The women's battalion of the Sandinista rebels became one of the defining symbols of the US-funded Contras. Now, we join Magali as she looks back on that revolutionary time, and regrets that their dreams of justice and independence were never fulfilled.
Barely out of her teens, Magali joined a women's battalion of the Sandinista rebels and fought the US-funded Contras. Footage of Magali with her comrades became one of the defining images of a revolution driven by young idealists. Twenty five years on, the journalist who filmed Magali returns to Nicaragua to track her down. She finds a country changed beyond recognition, where the proud young rebels of yesterday are haunted by regrets. What happened to their dreams of independence and justice?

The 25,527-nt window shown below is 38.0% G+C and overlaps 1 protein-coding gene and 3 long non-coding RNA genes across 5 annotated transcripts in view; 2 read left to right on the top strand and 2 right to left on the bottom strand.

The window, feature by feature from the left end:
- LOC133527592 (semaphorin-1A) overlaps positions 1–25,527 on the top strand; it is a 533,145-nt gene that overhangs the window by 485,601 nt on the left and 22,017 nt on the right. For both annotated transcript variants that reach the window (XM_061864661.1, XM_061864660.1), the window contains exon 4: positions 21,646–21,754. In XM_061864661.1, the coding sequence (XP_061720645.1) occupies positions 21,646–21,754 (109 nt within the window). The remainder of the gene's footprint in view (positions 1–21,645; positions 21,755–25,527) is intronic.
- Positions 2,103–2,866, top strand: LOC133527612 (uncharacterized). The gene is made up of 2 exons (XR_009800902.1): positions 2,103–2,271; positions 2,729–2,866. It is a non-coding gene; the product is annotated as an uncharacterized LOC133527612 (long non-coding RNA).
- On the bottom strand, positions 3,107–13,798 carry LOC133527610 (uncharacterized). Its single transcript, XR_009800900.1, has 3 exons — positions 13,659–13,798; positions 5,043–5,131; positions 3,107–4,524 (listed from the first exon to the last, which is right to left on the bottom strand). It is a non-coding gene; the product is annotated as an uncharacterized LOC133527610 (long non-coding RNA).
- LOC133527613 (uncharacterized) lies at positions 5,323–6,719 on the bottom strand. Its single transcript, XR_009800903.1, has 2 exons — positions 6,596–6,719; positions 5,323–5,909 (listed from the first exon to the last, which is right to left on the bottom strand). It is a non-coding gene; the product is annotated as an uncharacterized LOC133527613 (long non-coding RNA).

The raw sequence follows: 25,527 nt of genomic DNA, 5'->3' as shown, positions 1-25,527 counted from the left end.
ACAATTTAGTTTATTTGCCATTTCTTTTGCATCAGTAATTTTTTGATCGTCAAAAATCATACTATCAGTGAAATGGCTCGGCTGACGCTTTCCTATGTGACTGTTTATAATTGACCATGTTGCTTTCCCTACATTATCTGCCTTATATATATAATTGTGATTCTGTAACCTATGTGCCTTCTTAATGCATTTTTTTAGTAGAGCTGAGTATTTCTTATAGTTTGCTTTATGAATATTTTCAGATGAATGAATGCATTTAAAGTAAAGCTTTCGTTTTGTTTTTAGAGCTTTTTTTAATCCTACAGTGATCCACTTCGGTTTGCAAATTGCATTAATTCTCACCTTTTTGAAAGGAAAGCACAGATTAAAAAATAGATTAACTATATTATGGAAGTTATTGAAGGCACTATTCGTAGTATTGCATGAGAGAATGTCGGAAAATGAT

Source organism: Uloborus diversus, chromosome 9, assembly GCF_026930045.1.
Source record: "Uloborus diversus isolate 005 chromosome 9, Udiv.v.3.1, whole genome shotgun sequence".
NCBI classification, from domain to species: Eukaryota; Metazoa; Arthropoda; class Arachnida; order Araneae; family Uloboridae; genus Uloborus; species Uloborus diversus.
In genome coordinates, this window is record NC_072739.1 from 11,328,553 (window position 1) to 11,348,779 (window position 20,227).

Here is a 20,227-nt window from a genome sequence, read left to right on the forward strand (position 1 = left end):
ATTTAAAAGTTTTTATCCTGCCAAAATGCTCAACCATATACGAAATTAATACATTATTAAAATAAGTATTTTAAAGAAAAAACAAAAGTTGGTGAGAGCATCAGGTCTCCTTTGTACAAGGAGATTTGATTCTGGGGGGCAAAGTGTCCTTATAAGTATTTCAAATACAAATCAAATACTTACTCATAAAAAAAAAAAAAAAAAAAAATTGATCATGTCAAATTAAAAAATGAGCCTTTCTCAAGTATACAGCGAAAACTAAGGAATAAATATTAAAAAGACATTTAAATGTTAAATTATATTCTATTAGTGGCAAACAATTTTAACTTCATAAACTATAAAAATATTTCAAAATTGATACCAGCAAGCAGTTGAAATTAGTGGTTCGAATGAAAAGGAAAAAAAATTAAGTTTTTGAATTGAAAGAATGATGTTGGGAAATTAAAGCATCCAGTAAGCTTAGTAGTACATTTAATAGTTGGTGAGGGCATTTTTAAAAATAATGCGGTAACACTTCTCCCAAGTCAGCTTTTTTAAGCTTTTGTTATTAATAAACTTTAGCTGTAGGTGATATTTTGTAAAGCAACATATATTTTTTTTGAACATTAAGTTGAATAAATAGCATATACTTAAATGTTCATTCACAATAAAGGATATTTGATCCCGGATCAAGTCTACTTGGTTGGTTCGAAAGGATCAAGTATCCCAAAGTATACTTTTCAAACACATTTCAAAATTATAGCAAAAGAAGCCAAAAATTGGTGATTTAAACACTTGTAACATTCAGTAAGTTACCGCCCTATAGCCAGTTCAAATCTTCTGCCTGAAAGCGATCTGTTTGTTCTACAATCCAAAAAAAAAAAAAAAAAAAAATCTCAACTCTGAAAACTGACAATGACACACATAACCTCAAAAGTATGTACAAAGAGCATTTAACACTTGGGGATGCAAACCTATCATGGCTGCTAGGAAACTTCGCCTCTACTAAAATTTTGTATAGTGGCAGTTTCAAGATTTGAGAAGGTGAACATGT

Filmmaker Kristina Konrad stares at a photo of a young woman in military fatigues, smiling proudly at the camera. "It shows a moment when everything seemed possible ... a promise of a revolution that was worth living for". Today, Magali, the woman in the picture; "is as exotic to young people in Nicaragua as she is to young people in Zurich or Berlin". It's almost inconceivable to them that it was their parents fighting on the frontline. "I remember a country that no longer exists. A country that never existed", states Kristina. When she was last in Nicaragua, it; "was a place of utopia, of revolution." Thirty thousand women joined the Sandinistas, fighting the Contras, an army of mercenaries financed by the US. "They had a vision that life in Nicaragua would change - their children will grow up in a world that is more equal for everyone", states mayor Don Lewites. Today, those dreams lie in tatters. "Many say 'Why did we fight if things got worse'" claims Don Lewites. "After 25 years, there is still no work". Hotel worker, Don Francisco describes how the Sandinistas behaved worse than the cronies in Somoza's dictatorship. "They cheated us with their promises. Rich people were scared to come here and invest in this country." To understand why the revolution failed, Kristina goes in search of Magali. The idealistic young rebel in the photo is now a weary lawyer. She "never talks about the war", to her young sons. They can't understand why she joined the Sandinistas. "The Sandinistas should have invested in something else instead of war", states one. "I don't like war because people die." But Magali herself remains committed to the cause. "After the war, I was given a scholarship to study law. We owe many things to the Sandinistas". Like the other women who joined up, Magali battled more than just the contras. "During the time we were mobilised, we fought against the machismo of men who don't respect women". She describes what it was like living in constant fear of death. "We felt dead because we never knew if we would wake up dead." As another former fighter states; "I would walk with a bowed head if I hadn't fought against the most cruel dictatorship of Latin America". But watching Magali with her family, one thing seems clear; "The revolution is over. Perhaps the problems of the present are too overwhelming to be able to afford the luxury of remembering".FULL SYNOPSIS